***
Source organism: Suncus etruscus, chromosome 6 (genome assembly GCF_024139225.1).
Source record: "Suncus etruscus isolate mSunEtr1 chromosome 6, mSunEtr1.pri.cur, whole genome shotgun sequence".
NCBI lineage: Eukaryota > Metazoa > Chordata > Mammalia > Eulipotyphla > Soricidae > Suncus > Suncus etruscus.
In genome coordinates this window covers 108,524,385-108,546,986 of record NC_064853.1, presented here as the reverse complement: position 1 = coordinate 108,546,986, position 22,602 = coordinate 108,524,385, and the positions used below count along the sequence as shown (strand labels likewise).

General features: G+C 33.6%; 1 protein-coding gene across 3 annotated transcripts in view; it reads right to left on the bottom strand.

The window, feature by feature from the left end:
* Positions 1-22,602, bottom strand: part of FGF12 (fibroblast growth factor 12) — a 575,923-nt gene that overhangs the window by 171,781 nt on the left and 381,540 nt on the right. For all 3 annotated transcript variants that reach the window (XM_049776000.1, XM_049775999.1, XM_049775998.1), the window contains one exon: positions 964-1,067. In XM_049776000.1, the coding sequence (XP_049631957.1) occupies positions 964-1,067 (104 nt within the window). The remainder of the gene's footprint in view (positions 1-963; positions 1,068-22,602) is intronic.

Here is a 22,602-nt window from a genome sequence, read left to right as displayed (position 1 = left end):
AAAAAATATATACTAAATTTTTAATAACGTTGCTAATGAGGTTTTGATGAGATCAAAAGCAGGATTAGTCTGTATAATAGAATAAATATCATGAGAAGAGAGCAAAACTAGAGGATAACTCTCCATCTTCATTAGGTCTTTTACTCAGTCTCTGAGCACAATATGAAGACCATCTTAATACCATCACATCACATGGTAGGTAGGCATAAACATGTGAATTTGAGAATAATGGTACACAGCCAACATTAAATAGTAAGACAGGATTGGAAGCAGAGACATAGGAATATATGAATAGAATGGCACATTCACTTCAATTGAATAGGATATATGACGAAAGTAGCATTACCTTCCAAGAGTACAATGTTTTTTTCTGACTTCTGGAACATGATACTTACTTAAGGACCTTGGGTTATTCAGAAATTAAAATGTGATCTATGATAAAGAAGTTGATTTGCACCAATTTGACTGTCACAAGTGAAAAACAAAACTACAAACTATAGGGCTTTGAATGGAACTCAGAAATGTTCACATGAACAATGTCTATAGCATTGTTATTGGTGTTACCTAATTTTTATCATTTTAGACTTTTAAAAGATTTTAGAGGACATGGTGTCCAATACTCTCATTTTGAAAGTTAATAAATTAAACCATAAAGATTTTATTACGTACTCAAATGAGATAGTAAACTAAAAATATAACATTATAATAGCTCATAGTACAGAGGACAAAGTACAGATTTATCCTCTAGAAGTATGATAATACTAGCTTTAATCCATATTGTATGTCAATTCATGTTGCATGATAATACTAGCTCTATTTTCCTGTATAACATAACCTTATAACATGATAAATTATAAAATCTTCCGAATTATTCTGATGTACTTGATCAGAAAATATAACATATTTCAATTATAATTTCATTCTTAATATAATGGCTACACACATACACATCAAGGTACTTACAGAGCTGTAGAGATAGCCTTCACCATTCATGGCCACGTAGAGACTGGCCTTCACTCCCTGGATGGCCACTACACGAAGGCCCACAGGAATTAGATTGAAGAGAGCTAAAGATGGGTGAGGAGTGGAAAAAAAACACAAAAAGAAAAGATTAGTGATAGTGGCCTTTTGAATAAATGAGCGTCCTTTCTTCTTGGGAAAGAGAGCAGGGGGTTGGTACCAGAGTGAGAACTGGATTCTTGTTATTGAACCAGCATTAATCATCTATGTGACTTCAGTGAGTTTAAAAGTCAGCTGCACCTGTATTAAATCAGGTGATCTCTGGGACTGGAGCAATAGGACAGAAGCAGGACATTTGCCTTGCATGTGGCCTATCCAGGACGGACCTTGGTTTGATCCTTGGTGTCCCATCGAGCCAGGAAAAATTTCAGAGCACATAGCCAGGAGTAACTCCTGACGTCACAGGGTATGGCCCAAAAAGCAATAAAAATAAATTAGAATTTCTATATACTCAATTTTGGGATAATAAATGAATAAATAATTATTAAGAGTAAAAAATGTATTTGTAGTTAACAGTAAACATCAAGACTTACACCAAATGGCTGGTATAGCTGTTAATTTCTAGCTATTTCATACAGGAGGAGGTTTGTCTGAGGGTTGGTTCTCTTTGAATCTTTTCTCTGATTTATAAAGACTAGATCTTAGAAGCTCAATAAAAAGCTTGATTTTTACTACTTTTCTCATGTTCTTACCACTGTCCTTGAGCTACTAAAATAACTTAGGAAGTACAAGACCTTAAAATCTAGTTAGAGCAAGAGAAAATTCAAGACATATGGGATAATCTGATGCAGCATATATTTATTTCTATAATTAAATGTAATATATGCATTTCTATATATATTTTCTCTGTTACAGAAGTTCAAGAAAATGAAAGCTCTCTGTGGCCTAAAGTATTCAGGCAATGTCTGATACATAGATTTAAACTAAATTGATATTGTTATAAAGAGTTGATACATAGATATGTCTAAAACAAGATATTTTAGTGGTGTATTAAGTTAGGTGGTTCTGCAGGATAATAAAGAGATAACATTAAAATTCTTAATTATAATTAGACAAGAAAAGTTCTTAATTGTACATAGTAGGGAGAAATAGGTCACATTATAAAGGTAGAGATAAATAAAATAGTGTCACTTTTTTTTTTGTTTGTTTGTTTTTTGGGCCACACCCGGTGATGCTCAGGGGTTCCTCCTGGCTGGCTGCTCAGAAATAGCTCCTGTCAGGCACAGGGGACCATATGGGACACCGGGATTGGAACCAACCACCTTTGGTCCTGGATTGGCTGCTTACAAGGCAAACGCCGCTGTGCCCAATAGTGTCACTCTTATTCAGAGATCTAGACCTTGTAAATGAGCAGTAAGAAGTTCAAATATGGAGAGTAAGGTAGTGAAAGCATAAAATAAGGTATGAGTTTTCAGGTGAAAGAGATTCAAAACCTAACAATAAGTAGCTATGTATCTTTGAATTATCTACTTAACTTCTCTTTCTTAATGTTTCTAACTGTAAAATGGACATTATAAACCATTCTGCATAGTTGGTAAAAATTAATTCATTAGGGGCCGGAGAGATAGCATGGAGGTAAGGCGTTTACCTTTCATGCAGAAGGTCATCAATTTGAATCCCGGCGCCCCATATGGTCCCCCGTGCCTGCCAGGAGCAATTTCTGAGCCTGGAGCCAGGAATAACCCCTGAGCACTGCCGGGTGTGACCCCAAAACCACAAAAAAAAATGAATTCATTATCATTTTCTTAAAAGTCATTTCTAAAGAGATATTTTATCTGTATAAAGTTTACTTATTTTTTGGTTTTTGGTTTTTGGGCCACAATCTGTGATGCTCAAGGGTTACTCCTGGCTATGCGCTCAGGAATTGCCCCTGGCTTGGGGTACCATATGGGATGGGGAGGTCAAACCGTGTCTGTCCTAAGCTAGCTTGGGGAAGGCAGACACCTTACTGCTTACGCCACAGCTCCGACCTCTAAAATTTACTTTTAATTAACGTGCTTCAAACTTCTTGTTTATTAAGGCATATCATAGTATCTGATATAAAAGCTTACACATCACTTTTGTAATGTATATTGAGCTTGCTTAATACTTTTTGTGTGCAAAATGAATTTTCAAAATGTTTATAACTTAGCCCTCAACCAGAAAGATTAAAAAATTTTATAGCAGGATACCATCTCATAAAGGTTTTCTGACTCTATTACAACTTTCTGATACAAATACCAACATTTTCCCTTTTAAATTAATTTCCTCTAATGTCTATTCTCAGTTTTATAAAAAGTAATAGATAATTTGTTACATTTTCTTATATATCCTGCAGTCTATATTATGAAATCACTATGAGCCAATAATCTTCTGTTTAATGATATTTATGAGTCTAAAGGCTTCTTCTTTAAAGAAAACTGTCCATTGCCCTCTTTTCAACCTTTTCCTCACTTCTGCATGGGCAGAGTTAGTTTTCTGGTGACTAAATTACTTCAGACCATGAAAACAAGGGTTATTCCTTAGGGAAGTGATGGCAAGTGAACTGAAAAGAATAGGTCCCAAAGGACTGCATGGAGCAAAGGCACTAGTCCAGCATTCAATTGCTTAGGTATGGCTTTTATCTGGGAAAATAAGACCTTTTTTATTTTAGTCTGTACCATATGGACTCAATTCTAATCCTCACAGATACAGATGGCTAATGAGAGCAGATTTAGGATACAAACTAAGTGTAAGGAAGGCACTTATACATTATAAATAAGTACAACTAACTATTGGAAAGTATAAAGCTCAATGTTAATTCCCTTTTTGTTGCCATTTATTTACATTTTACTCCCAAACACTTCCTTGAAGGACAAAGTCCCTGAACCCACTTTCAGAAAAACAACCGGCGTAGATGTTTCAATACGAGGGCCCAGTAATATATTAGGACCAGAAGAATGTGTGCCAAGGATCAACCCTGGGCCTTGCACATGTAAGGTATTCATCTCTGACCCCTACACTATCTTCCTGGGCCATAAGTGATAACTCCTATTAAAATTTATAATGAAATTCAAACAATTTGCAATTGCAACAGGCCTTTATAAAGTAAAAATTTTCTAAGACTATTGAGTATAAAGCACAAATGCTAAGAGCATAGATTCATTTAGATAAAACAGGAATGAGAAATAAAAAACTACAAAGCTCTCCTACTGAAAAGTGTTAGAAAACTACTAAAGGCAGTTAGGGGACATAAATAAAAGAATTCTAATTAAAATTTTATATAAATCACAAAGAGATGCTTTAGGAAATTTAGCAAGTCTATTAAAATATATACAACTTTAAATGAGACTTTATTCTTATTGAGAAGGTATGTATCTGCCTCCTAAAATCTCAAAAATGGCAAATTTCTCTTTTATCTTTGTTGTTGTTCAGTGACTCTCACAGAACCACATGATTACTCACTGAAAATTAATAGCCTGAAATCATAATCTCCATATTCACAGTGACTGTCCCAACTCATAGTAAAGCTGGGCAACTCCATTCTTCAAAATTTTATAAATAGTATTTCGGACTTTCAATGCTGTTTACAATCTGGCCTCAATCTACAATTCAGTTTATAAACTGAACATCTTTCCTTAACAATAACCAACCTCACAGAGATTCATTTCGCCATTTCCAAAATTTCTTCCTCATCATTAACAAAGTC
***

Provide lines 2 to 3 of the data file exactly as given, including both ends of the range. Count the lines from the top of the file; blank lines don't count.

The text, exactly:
Source record: "Suncus etruscus isolate mSunEtr1 chromosome 6, mSunEtr1.pri.cur, whole genome shotgun sequence".
NCBI lineage: Eukaryota > Metazoa > Chordata > Mammalia > Eulipotyphla > Soricidae > Suncus > Suncus etruscus.